Appellations: The Location, location, location of Wine.

Just like the phrase from the real estate world, wine is often all about location, location, location. In the case of wine the terminology used is appellation. A wine’s appellation is the details on its bloodlines or where the grapes used to make the wine were grown. We are fairly accustomed to viewing an appellation on most wine labels though their use on a wine label is not a required item, but if one is used the wine blend must meet specific percentage requirements. In this case I wanted to show an example of the largest yet rarely seen appellation available to US wines, the American appellation.

First, my thanks to a past student Desiree for providing this label example after I mentioned that I’d never seen a wine label that used “American” as its appellation. So what does it mean? What I generally say when it comes to all wine label information is that more is more and less is less. Translate that to mean broader is less and narrower is more. If a wine label lists more narrow terms then we know more specific detail about the wine and on the opposite end of that scenario the broader the terms used the less detail we are privy to. In the case of using an appellation on a label such as American this is an example of a political subdivision type which requires at least 75% of the wine blend to have come from the named appellation.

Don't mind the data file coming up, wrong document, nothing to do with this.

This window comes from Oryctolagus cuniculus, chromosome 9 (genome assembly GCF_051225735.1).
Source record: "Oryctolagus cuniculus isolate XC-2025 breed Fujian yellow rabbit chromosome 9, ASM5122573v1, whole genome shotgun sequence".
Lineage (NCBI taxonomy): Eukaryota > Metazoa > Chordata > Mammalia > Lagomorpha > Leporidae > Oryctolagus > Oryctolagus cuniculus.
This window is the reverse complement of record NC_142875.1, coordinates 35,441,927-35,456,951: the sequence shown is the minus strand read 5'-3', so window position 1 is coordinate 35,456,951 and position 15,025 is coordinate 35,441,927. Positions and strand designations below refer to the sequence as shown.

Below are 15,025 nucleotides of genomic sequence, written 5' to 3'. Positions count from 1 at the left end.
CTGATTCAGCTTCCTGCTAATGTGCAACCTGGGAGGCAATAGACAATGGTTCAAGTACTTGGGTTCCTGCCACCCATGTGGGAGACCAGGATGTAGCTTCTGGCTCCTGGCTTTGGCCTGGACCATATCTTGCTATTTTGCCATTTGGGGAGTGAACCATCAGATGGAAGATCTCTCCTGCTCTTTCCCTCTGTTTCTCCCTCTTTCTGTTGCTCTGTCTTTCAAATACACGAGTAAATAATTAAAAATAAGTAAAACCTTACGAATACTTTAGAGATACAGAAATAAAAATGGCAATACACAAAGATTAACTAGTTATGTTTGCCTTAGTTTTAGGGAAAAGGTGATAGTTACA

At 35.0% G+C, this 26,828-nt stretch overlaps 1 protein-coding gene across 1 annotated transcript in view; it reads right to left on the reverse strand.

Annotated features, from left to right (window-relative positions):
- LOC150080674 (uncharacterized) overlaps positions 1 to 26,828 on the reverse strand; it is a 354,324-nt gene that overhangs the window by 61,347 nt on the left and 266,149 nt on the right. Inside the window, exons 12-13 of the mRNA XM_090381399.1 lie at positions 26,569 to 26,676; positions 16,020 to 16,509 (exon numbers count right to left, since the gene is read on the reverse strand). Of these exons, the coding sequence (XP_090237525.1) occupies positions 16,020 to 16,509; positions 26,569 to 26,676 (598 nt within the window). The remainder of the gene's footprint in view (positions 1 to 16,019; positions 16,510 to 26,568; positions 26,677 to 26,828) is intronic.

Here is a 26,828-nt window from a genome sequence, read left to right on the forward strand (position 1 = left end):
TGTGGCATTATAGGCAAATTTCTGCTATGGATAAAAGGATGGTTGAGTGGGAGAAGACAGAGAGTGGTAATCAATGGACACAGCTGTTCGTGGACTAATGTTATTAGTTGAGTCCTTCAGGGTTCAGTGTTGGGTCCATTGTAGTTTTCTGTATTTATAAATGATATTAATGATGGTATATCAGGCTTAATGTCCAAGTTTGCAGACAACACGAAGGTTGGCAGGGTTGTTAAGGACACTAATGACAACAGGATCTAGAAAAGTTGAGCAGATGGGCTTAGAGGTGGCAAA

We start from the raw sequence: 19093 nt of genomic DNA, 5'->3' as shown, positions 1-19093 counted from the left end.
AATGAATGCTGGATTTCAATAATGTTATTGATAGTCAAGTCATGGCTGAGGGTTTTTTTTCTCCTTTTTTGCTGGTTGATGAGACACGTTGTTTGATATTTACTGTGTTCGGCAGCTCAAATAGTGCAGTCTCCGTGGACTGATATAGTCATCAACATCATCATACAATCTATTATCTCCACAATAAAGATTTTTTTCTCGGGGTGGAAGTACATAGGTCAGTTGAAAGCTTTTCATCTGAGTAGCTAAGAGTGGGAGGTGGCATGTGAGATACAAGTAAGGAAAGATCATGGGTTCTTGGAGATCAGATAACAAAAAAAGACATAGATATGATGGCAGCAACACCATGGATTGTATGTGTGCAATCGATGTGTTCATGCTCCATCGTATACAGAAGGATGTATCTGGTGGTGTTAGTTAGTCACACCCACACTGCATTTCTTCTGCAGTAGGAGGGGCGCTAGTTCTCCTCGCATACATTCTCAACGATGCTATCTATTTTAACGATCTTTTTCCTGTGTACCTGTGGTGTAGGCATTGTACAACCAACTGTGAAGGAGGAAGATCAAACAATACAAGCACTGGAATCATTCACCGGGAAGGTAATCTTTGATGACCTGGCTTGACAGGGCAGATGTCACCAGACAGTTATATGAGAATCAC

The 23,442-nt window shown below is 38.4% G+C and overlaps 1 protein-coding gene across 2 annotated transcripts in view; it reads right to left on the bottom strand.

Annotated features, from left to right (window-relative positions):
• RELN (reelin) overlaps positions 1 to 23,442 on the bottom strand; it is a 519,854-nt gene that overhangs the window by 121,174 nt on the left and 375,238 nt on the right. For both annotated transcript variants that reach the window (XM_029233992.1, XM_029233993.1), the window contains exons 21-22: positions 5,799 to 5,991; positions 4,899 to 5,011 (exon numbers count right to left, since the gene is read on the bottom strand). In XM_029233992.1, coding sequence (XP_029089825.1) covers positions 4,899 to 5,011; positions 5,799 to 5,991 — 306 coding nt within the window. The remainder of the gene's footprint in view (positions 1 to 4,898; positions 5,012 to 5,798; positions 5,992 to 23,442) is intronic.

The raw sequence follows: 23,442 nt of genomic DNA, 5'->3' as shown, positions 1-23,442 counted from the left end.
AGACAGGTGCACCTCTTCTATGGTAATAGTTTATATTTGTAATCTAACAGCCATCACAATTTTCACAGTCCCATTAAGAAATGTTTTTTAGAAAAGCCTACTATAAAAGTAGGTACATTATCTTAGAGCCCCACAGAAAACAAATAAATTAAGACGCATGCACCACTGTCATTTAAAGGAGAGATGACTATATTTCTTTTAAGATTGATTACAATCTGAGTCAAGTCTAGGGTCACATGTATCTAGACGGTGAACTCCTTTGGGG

So in looking at this label we only know that at least 75% of it was sourced from fruit grown anywhere across the US. That’s quite a broad range of possibilities. On the other hand with a wine label that lists Cole Ranch (the smallest US appellation located in Mendocino County) we know that at least 85% of its blend was sourced from grapes grown within the 150 acres it consists of. Since an appellation is not a required item on a wine label I wonder a bit why the owner of this brand chose to put one as broad as American. Perhaps they were seeing that as a classic marketing line, “Buy American”.

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